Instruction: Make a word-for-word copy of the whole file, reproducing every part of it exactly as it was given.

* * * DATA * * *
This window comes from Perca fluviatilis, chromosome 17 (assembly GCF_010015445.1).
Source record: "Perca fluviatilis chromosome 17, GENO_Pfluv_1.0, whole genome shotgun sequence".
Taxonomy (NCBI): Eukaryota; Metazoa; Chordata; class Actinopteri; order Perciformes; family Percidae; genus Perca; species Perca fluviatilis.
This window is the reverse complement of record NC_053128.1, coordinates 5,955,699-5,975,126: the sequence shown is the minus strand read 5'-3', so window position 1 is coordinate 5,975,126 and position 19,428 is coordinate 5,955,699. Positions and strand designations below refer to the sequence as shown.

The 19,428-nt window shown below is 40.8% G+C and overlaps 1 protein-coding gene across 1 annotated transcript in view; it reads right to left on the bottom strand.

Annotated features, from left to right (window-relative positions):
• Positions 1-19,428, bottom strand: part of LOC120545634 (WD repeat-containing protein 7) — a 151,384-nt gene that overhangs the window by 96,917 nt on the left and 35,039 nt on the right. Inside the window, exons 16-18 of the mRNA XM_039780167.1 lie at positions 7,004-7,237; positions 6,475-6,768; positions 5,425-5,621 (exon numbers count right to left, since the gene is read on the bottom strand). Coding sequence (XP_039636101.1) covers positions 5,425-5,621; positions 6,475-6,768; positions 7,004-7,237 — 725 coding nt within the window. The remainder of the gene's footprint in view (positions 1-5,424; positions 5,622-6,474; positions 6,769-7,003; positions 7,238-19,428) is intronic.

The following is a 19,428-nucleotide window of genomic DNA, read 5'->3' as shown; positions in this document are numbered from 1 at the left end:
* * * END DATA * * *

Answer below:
This window comes from Perca fluviatilis, chromosome 17 (assembly GCF_010015445.1).
Source record: "Perca fluviatilis chromosome 17, GENO_Pfluv_1.0, whole genome shotgun sequence".
Taxonomy (NCBI): Eukaryota; Metazoa; Chordata; class Actinopteri; order Perciformes; family Percidae; genus Perca; species Perca fluviatilis.
This window is the reverse complement of record NC_053128.1, coordinates 5,955,699-5,975,126: the sequence shown is the minus strand read 5'-3', so window position 1 is coordinate 5,975,126 and position 19,428 is coordinate 5,955,699. Positions and strand designations below refer to the sequence as shown.

The 19,428-nt window shown below is 40.8% G+C and overlaps 1 protein-coding gene across 1 annotated transcript in view; it reads right to left on the bottom strand.

Annotated features, from left to right (window-relative positions):
• Positions 1-19,428, bottom strand: part of LOC120545634 (WD repeat-containing protein 7) — a 151,384-nt gene that overhangs the window by 96,917 nt on the left and 35,039 nt on the right. Inside the window, exons 16-18 of the mRNA XM_039780167.1 lie at positions 7,004-7,237; positions 6,475-6,768; positions 5,425-5,621 (exon numbers count right to left, since the gene is read on the bottom strand). Coding sequence (XP_039636101.1) covers positions 5,425-5,621; positions 6,475-6,768; positions 7,004-7,237 — 725 coding nt within the window. The remainder of the gene's footprint in view (positions 1-5,424; positions 5,622-6,474; positions 6,769-7,003; positions 7,238-19,428) is intronic.

The following is a 19,428-nucleotide window of genomic DNA, read 5'->3' as shown; positions in this document are numbered from 1 at the left end: